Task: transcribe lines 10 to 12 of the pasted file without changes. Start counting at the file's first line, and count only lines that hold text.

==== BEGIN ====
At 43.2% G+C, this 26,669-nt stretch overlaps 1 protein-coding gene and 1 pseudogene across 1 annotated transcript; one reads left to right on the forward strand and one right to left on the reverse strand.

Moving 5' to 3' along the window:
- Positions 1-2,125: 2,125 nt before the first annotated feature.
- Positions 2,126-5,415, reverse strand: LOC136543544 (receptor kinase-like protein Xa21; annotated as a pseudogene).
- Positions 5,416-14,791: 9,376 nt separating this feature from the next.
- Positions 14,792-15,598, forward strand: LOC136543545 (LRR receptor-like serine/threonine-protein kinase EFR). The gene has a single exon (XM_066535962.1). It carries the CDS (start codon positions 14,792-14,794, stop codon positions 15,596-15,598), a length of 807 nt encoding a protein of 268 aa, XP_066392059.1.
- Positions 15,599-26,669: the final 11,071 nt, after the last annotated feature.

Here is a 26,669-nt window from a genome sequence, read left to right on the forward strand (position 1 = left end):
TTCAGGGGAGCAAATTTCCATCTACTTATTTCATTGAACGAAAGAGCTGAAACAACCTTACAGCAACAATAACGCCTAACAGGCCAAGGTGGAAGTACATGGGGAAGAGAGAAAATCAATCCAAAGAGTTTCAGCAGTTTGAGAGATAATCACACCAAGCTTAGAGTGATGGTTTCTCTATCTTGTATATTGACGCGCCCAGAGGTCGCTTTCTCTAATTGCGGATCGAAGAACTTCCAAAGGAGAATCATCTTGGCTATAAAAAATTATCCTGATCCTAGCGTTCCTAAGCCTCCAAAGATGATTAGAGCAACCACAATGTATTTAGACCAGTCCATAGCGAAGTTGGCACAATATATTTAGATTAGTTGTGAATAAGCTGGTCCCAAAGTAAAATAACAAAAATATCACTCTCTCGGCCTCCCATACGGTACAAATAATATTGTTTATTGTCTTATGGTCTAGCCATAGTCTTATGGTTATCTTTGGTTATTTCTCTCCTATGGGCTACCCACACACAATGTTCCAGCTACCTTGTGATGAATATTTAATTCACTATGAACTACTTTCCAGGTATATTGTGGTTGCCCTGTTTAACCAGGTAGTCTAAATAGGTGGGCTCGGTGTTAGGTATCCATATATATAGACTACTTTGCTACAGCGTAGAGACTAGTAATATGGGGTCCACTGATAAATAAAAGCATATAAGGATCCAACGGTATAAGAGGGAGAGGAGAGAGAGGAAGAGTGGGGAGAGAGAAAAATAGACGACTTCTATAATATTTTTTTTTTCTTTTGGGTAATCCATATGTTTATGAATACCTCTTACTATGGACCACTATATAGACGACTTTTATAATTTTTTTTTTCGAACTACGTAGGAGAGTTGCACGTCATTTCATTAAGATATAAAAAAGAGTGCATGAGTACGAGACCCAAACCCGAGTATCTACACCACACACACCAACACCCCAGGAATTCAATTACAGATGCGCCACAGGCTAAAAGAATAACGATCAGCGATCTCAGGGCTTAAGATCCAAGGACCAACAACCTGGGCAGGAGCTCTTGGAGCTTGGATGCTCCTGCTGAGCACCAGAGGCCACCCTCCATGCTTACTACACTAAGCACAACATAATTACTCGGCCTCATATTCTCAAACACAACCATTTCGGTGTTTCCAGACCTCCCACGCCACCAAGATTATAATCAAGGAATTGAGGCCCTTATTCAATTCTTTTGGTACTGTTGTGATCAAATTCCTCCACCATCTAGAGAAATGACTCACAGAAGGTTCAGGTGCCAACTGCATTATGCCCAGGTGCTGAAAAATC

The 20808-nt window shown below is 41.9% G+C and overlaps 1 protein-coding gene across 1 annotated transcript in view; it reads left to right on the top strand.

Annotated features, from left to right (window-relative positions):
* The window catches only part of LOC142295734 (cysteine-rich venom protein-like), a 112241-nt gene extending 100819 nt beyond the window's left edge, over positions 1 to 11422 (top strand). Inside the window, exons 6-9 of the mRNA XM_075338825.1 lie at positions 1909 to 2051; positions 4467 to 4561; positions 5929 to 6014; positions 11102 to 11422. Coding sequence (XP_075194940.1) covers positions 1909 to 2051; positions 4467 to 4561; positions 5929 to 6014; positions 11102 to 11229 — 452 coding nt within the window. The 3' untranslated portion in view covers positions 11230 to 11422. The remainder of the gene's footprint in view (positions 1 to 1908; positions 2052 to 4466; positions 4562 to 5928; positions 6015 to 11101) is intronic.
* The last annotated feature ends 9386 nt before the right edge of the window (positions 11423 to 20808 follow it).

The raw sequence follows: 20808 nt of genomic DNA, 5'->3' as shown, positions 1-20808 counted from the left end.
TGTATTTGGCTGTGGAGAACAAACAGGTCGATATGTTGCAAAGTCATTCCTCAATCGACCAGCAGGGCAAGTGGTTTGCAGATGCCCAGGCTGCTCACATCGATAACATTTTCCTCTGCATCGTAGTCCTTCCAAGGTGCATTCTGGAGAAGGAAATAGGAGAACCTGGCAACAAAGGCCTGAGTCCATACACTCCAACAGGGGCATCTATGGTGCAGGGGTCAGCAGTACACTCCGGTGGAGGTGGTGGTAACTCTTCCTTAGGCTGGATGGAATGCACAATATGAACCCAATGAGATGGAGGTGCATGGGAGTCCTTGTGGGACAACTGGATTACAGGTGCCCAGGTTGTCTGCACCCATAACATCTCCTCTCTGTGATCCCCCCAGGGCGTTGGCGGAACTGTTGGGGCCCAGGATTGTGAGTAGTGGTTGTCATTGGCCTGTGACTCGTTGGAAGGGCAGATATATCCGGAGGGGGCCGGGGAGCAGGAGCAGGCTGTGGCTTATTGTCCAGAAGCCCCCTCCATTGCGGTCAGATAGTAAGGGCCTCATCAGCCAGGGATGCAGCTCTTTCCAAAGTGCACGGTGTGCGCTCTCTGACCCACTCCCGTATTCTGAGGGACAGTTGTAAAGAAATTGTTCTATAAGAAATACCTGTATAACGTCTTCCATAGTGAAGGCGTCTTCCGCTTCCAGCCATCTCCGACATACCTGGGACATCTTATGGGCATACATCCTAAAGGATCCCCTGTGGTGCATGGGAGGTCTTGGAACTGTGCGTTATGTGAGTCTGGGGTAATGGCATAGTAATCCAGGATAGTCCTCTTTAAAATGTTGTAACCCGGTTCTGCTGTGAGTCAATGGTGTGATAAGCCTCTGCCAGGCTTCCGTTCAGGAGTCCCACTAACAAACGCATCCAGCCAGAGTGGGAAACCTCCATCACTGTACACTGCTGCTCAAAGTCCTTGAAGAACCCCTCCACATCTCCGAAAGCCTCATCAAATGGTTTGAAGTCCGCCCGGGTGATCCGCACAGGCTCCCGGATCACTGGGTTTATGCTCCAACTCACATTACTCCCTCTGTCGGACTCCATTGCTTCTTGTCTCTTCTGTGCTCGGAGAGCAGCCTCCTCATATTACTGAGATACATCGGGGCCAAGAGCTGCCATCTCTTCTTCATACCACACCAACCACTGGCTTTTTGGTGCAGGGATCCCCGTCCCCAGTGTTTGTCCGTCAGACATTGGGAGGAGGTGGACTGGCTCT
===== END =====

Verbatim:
The 20808-nt window shown below is 41.9% G+C and overlaps 1 protein-coding gene across 1 annotated transcript in view; it reads left to right on the top strand.

Annotated features, from left to right (window-relative positions):
* The window catches only part of LOC142295734 (cysteine-rich venom protein-like), a 112241-nt gene extending 100819 nt beyond the window's left edge, over positions 1 to 11422 (top strand). Inside the window, exons 6-9 of the mRNA XM_075338825.1 lie at positions 1909 to 2051; positions 4467 to 4561; positions 5929 to 6014; positions 11102 to 11422. Coding sequence (XP_075194940.1) covers positions 1909 to 2051; positions 4467 to 4561; positions 5929 to 6014; positions 11102 to 11229 — 452 coding nt within the window. The 3' untranslated portion in view covers positions 11230 to 11422. The remainder of the gene's footprint in view (positions 1 to 1908; positions 2052 to 4466; positions 4562 to 5928; positions 6015 to 11101) is intronic.